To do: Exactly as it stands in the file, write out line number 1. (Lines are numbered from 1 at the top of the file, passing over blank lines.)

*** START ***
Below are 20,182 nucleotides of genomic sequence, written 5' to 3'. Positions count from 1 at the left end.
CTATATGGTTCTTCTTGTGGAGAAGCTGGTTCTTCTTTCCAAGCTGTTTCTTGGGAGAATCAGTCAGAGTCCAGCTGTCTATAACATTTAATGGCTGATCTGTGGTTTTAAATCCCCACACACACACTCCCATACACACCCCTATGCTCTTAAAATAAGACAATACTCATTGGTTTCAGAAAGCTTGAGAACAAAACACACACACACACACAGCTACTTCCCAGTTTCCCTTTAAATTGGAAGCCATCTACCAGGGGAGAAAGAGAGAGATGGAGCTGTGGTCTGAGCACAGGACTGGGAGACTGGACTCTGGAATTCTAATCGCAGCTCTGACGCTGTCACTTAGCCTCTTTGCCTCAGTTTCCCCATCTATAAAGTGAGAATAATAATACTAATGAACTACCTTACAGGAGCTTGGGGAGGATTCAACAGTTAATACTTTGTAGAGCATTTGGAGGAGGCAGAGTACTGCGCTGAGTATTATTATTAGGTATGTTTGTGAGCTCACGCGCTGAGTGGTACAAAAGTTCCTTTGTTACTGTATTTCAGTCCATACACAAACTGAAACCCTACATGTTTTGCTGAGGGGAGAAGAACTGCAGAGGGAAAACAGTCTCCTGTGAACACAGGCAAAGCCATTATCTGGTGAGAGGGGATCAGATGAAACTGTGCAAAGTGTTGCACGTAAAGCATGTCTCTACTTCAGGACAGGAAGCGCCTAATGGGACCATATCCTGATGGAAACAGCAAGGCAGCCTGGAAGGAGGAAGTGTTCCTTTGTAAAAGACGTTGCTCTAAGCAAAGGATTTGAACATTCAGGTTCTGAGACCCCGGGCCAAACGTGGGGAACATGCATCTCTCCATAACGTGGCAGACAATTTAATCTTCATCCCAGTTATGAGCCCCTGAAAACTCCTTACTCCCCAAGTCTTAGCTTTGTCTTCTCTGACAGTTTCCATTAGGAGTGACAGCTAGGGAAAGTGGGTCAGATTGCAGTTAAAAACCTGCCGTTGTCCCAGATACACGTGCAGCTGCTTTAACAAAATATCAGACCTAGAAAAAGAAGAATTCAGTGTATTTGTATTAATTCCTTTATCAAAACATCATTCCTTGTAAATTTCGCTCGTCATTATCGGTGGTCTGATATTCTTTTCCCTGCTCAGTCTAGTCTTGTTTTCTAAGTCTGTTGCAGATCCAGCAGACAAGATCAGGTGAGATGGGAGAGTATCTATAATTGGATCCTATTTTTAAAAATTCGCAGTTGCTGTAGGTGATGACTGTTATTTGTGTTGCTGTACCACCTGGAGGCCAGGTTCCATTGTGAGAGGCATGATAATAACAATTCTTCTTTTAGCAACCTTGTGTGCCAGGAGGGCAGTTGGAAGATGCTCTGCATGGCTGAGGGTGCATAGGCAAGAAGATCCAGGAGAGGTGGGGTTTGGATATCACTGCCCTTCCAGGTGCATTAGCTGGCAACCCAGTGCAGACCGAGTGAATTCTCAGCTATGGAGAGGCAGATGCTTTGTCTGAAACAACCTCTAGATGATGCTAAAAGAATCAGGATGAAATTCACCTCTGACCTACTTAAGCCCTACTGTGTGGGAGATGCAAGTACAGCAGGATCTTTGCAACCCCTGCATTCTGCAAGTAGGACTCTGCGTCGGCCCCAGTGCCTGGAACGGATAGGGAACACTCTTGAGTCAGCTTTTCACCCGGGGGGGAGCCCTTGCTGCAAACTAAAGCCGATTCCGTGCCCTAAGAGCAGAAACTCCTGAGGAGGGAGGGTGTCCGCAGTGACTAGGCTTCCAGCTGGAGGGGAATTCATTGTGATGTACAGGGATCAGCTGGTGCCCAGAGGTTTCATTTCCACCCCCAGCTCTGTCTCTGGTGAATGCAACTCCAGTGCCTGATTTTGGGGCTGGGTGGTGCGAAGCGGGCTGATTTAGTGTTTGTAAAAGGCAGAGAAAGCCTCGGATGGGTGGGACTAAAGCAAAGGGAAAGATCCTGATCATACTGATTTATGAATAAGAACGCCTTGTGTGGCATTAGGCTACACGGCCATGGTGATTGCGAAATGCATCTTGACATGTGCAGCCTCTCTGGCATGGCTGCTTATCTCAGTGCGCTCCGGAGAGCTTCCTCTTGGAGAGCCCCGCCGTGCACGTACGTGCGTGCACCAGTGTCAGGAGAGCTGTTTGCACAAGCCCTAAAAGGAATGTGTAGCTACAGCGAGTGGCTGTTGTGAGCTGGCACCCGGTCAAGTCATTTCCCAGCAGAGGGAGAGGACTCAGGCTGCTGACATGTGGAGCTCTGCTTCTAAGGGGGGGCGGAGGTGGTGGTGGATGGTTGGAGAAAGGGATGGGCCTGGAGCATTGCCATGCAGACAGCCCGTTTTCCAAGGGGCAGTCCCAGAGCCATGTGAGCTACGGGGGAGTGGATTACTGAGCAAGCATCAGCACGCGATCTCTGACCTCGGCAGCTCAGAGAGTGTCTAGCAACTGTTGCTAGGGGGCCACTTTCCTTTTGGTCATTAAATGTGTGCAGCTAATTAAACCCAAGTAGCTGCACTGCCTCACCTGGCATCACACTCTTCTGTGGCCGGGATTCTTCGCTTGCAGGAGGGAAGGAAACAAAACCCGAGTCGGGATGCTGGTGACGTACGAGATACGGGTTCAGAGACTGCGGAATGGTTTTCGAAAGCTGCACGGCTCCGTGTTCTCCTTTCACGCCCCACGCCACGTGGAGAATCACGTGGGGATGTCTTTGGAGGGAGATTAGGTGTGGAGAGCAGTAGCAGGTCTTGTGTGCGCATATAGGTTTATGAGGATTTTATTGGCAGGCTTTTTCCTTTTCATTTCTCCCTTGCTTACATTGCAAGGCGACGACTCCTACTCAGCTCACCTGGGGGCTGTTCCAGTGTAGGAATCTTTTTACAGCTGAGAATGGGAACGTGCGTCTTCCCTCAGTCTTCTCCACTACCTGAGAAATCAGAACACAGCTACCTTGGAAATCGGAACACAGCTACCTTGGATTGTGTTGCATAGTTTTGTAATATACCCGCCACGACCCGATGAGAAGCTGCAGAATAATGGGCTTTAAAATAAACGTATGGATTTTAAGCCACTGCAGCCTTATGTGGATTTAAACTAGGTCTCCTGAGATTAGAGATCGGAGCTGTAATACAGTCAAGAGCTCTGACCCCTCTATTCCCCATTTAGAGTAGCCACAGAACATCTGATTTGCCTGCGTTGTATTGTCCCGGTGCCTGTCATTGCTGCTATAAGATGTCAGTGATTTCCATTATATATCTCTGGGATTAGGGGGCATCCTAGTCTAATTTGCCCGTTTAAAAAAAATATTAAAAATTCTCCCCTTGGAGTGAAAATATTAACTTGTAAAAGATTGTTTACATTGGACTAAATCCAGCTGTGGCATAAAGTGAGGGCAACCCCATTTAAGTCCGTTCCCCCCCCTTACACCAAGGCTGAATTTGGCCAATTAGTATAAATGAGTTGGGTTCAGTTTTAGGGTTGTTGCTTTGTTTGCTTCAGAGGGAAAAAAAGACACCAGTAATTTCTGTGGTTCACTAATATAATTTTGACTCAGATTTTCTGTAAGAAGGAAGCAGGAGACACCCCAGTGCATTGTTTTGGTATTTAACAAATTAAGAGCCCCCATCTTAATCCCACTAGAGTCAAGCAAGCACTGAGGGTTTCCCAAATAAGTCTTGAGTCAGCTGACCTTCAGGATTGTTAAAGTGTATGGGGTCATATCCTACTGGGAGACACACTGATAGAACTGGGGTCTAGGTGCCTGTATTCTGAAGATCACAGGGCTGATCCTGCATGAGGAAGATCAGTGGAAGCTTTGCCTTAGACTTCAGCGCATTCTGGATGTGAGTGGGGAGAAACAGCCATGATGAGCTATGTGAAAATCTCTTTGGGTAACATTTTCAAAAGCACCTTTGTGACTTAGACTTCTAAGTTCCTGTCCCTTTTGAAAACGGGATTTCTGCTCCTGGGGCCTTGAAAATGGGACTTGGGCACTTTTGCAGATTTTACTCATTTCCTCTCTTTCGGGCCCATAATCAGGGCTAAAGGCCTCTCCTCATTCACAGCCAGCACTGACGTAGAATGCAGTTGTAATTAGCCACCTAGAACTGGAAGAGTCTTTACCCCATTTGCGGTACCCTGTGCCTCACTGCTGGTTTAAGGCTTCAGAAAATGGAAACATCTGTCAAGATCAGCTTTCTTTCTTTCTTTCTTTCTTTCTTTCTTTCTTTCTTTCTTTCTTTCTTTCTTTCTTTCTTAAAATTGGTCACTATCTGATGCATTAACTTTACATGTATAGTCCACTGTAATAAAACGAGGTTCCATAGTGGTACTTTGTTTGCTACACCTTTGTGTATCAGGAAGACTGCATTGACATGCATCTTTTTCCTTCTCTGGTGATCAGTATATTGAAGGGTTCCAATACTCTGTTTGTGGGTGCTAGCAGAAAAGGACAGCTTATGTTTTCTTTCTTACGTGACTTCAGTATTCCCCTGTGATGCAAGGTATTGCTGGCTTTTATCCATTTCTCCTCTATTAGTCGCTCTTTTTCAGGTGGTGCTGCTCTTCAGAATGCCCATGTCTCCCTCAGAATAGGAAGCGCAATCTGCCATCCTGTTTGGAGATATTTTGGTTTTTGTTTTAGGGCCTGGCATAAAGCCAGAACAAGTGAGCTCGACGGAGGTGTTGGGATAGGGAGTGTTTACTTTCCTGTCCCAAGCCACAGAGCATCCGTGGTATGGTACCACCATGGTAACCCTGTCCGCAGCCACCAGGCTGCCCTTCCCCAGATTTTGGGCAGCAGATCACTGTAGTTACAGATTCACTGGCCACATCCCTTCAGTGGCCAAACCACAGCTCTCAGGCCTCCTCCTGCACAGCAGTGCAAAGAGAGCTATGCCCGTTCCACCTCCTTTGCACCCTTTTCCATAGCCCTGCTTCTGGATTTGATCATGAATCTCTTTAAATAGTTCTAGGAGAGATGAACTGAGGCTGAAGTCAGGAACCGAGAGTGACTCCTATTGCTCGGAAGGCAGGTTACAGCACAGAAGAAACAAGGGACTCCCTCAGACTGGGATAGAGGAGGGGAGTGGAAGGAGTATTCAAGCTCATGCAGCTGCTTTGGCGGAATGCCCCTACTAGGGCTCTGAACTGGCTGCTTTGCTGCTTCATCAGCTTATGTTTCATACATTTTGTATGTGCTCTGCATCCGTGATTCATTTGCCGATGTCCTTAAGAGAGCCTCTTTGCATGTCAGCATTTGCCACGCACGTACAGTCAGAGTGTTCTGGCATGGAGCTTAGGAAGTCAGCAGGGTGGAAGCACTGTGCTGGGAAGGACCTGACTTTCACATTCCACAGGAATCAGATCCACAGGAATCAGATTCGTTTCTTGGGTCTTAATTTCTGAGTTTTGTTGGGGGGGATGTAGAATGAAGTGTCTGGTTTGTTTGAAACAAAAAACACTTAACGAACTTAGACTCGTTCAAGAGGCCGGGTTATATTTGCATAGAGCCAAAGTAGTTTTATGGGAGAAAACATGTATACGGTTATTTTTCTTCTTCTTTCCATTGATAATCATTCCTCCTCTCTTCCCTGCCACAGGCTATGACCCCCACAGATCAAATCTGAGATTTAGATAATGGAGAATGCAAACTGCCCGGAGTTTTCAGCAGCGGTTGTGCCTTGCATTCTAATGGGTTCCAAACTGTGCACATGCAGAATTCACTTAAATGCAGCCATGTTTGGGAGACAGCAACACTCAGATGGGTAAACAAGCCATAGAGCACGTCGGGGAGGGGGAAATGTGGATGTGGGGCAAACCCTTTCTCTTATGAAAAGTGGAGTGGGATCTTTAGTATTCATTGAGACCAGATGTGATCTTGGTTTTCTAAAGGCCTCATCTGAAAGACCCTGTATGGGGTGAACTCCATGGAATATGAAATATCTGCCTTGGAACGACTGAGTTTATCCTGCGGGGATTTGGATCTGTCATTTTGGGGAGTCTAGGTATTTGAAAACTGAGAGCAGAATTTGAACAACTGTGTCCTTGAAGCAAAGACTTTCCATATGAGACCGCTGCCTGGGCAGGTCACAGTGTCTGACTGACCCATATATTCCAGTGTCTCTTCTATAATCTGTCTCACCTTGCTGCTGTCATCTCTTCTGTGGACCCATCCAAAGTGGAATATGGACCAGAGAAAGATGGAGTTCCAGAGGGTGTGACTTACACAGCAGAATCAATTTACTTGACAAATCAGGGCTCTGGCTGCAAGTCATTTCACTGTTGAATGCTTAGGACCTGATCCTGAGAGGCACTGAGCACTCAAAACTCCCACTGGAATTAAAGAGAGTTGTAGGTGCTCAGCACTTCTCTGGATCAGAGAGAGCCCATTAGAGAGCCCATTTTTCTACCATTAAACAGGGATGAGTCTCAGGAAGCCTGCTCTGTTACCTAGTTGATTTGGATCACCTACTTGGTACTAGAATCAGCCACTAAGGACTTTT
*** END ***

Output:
Below are 20,182 nucleotides of genomic sequence, written 5' to 3'. Positions count from 1 at the left end.